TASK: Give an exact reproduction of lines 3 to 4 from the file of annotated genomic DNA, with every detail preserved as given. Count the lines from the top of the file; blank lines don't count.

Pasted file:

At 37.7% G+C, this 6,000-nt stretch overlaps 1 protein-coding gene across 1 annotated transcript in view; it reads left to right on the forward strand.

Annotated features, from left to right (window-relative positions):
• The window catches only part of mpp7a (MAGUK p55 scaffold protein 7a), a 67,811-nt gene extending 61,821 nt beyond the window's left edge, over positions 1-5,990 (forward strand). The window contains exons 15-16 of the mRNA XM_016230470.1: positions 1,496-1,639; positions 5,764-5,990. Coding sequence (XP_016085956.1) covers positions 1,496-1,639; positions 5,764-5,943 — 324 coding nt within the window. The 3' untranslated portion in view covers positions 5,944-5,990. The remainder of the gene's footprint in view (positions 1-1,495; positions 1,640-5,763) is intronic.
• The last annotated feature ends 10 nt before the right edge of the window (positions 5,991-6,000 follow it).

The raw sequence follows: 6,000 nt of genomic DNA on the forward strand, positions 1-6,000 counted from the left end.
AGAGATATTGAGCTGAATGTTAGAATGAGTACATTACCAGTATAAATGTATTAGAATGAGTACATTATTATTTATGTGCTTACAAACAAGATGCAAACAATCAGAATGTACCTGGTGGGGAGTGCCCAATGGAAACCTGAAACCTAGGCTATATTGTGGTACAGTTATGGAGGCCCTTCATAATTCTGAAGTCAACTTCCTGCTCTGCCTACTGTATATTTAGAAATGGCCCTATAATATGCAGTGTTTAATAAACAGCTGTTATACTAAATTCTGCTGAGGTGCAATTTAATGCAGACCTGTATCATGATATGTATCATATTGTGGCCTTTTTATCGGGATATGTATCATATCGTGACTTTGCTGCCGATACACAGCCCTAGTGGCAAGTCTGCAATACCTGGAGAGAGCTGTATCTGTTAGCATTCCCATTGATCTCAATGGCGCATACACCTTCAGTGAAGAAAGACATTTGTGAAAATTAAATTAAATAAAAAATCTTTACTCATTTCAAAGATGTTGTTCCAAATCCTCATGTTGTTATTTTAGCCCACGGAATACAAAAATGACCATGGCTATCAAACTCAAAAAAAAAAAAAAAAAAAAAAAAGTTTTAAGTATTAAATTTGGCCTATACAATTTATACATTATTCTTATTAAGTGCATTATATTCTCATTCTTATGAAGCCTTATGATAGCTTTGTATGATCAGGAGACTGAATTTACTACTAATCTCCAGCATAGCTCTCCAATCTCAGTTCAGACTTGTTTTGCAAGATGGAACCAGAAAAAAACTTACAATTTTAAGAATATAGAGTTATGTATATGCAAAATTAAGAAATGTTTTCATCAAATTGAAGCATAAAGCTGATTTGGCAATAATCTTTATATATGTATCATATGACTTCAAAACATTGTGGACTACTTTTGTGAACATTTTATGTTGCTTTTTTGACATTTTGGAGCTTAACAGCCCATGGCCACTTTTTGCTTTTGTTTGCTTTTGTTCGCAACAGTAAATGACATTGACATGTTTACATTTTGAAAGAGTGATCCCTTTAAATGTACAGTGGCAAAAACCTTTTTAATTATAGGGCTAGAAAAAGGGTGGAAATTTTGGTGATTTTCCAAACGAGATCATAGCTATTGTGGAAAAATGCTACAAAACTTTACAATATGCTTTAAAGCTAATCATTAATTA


• The window catches only part of mpp7a (MAGUK p55 scaffold protein 7a), a 67,811-nt gene extending 61,821 nt beyond the window's left edge, over positions 1-5,990 (forward strand). The window contains exons 15-16 of the mRNA XM_016230470.1: positions 1,496-1,639; positions 5,764-5,990. Coding sequence (XP_016085956.1) covers positions 1,496-1,639; positions 5,764-5,943 — 324 coding nt within the window. The 3' untranslated portion in view covers positions 5,944-5,990. The remainder of the gene's footprint in view (positions 1-1,495; positions 1,640-5,763) is intronic.
• The last annotated feature ends 10 nt before the right edge of the window (positions 5,991-6,000 follow it).